food Program

Grandma’s Beef Stew

Contributed by Megan Saynisch, Brooklyn Farmhouse

This is a recipe passed down through the generations and made sustainable along the way.  It is delicious served with homemade buttermilk biscuits or drop biscuits.

Ingredients
2 med organic onions, chopped
3 ribs organic celery: 2 chopped fine and the other chopped into 112 inch pieces
3 organic carrots: 1 chopped fine and the other two chopped into 112 inch pieces
12 lb. German Butterball potatoes or other small potato, peeled and halved (or quartered if large)
1 clove garlic, minced
1 tbsp tomato paste
12 cup dry red wine
12 cups organic beef broth/stock
1 cup water
2 lbs organic beef stew meat (or cut your own using chuck, trimmed of fat, and cut into 1 ½ ; inch pieces)
14 cup unbleached flour, plus additional for thickening stew
12 tsp ground thyme
1 bay leaf
Salt and Pepper
Olive oil
3-4 tbsp organic flat-leafed parsley, chopped fine

Directions
In a medium bowl, toss salt, pepper, and dried thyme with flour. Coat chunks of beef with flour mixture.

Heat 2-3 tbsp olive oil in a deep, wide, heavy pot on medium-high heat. Brown beef chunks well, working in batches to avoid overcrowding, and adding more oil when necessary (turn down heat if flour pieces start to scorch). Using a slotted spoon, remove beef to a plate. Add onions to the pot, adding more olive oil if necessary. Cook and stir onions until they are softened but not browned. Add the celery and carrot that have been chopped fine. Cook and stir until softened but not browned. Add minced garlic clove; stir 1 minute. Move vegetables aside and create an open spot in the pot. Add tomato paste and stir to caramelize, 1 minute. Stir all ingredients in pot together. Add beef and any accumulated juices to pan. Add ¼ ; cup of red wine and stir over medium-high heat until wine is mostly boiled away - 2 to 3 minutes. Add remaining wine, beef broth, and water and stir. Bring to a boil. Turn heat down so stew is barely bubbling and add bay leaf. Cover and cook 1 hour.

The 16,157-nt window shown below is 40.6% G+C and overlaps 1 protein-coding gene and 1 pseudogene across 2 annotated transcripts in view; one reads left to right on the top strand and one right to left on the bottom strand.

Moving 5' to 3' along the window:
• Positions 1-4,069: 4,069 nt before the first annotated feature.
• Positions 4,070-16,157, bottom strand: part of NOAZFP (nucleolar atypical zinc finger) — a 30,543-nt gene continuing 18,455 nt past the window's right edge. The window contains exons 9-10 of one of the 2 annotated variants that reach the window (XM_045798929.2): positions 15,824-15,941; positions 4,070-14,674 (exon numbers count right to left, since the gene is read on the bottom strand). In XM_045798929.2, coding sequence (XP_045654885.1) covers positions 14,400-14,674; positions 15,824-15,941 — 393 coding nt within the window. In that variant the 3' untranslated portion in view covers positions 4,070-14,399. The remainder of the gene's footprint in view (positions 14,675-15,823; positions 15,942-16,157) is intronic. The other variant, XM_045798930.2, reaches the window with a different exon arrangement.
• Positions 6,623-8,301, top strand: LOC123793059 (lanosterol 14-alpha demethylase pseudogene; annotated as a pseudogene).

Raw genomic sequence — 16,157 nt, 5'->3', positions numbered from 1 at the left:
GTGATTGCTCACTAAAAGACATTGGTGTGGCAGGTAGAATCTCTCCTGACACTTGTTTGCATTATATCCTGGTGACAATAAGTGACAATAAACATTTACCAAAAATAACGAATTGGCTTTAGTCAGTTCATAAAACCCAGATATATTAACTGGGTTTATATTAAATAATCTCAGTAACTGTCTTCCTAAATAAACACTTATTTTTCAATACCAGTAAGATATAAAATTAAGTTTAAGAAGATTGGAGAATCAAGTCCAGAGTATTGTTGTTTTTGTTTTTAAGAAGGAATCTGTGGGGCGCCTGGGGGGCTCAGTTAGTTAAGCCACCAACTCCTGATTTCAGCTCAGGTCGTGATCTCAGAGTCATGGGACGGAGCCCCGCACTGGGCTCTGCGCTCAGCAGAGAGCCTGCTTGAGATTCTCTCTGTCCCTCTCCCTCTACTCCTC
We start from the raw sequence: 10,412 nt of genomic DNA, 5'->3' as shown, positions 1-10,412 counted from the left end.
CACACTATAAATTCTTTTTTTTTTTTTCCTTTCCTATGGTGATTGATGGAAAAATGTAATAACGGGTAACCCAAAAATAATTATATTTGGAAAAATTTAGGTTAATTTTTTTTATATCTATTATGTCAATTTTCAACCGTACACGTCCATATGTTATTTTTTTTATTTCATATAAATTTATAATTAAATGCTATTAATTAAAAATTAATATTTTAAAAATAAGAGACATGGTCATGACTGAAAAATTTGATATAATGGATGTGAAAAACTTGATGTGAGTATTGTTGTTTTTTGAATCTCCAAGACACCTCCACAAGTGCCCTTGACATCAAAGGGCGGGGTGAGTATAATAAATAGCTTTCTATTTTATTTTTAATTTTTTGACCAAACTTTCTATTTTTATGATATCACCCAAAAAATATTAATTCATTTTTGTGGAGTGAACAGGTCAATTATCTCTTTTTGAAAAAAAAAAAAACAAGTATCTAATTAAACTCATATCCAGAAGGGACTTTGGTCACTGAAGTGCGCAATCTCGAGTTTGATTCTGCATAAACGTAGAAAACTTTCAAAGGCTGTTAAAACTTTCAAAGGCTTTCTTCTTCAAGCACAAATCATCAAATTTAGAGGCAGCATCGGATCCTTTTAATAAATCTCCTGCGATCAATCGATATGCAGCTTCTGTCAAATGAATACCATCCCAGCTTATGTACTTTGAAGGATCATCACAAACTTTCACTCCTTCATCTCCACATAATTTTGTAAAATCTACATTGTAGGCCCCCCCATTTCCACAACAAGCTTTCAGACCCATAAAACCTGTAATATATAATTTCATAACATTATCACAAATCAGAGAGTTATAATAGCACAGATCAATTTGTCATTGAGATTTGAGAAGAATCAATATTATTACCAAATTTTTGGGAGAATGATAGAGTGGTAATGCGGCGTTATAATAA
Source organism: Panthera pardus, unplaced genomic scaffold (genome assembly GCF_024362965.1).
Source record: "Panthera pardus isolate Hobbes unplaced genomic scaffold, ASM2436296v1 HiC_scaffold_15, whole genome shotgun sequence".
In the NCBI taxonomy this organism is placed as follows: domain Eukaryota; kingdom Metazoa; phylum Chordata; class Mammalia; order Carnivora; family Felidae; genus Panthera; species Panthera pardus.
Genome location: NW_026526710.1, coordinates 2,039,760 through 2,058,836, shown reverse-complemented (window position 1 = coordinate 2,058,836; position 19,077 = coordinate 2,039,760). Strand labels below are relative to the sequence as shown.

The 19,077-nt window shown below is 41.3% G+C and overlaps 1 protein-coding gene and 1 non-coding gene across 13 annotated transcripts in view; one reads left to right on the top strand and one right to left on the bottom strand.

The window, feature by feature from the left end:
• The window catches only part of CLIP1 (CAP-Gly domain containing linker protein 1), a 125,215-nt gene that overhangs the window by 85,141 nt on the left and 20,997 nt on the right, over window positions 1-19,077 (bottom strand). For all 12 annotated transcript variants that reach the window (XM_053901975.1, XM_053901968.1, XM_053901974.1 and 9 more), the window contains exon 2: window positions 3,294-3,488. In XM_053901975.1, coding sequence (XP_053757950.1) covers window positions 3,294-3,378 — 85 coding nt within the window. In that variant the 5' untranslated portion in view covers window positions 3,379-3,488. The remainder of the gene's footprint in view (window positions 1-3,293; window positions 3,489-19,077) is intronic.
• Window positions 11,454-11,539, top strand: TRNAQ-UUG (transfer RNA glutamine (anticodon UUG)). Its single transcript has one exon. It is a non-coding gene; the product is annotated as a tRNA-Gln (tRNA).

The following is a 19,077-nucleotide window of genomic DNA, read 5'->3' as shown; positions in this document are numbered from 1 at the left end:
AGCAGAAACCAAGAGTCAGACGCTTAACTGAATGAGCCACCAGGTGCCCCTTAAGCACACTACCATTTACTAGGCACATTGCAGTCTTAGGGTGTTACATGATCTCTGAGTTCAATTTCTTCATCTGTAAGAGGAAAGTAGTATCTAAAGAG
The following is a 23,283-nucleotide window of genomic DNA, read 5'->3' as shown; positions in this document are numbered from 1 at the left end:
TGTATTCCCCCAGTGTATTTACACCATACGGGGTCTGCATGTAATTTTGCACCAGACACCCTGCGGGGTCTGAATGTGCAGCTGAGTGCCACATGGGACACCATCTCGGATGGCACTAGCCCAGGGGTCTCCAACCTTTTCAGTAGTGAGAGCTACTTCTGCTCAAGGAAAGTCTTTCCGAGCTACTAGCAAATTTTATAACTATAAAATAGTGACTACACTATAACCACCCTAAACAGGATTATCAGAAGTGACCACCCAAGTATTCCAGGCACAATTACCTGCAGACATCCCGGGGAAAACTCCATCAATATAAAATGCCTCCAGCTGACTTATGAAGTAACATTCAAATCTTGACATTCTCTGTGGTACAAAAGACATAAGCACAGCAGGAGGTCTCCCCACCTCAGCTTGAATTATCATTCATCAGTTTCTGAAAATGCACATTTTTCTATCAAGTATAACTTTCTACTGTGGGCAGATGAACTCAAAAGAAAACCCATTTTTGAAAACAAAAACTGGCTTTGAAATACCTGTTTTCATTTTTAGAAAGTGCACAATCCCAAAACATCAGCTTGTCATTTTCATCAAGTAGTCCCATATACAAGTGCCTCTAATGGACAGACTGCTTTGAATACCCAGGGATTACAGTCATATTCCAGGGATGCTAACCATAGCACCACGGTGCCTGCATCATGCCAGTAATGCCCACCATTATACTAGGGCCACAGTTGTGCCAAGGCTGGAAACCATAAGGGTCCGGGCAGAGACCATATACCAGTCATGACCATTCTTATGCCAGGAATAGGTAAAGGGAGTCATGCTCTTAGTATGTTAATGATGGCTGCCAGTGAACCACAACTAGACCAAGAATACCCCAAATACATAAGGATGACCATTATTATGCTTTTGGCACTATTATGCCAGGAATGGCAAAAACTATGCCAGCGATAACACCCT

Prod a piece of beef with a fork; it should feel relatively tender. If not, cook an additional 20 -30 minutes. When beef feels somewhat tender (but is not falling apart), add remaining carrots and celery to the pot, along with the potatoes. Cook on low heat until the potatoes can be pierced easily with the tip of a sharp knife - 45 minutes to 1 hour.

At this point, if the stew needs to be thickened further, create a flour and water mixture as follows: combine 1 tbsp flour with 2 tbsp warm water; stir until lumps disappear. Add to stew, stir, and turn heat up to medium. If the stew requires additional thickening, make more flour/water mixture and add, a little at a time, until stew is as thick as you desire.

Sprinkle with chopped parsley.